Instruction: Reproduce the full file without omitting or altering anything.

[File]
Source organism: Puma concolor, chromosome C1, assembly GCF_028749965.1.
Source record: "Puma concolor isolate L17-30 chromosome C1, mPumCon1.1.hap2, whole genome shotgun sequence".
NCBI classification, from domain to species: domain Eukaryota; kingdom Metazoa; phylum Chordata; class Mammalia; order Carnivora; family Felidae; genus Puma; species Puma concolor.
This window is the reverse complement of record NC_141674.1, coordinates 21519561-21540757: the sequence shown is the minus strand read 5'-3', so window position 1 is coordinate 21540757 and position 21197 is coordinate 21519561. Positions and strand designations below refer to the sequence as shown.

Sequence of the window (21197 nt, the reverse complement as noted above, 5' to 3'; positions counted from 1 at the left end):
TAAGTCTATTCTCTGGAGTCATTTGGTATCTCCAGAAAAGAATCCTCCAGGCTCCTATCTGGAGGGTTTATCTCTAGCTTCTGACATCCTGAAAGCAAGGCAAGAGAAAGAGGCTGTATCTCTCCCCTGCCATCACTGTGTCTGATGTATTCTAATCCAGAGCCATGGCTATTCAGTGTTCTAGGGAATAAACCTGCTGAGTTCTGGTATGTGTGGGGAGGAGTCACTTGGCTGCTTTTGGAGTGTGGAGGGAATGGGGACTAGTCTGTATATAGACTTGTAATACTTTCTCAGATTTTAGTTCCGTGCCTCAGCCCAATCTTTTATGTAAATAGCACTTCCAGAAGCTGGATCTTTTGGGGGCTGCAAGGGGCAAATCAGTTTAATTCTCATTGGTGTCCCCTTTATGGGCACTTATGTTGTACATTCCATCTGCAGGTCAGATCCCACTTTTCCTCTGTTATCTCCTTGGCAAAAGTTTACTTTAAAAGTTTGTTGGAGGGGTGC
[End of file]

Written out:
Source organism: Puma concolor, chromosome C1, assembly GCF_028749965.1.
Source record: "Puma concolor isolate L17-30 chromosome C1, mPumCon1.1.hap2, whole genome shotgun sequence".
NCBI classification, from domain to species: domain Eukaryota; kingdom Metazoa; phylum Chordata; class Mammalia; order Carnivora; family Felidae; genus Puma; species Puma concolor.
This window is the reverse complement of record NC_141674.1, coordinates 21519561-21540757: the sequence shown is the minus strand read 5'-3', so window position 1 is coordinate 21540757 and position 21197 is coordinate 21519561. Positions and strand designations below refer to the sequence as shown.

Sequence of the window (21197 nt, the reverse complement as noted above, 5' to 3'; positions counted from 1 at the left end):
TAAGTCTATTCTCTGGAGTCATTTGGTATCTCCAGAAAAGAATCCTCCAGGCTCCTATCTGGAGGGTTTATCTCTAGCTTCTGACATCCTGAAAGCAAGGCAAGAGAAAGAGGCTGTATCTCTCCCCTGCCATCACTGTGTCTGATGTATTCTAATCCAGAGCCATGGCTATTCAGTGTTCTAGGGAATAAACCTGCTGAGTTCTGGTATGTGTGGGGAGGAGTCACTTGGCTGCTTTTGGAGTGTGGAGGGAATGGGGACTAGTCTGTATATAGACTTGTAATACTTTCTCAGATTTTAGTTCCGTGCCTCAGCCCAATCTTTTATGTAAATAGCACTTCCAGAAGCTGGATCTTTTGGGGGCTGCAAGGGGCAAATCAGTTTAATTCTCATTGGTGTCCCCTTTATGGGCACTTATGTTGTACATTCCATCTGCAGGTCAGATCCCACTTTTCCTCTGTTATCTCCTTGGCAAAAGTTTACTTTAAAAGTTTGTTGGAGGGGTGC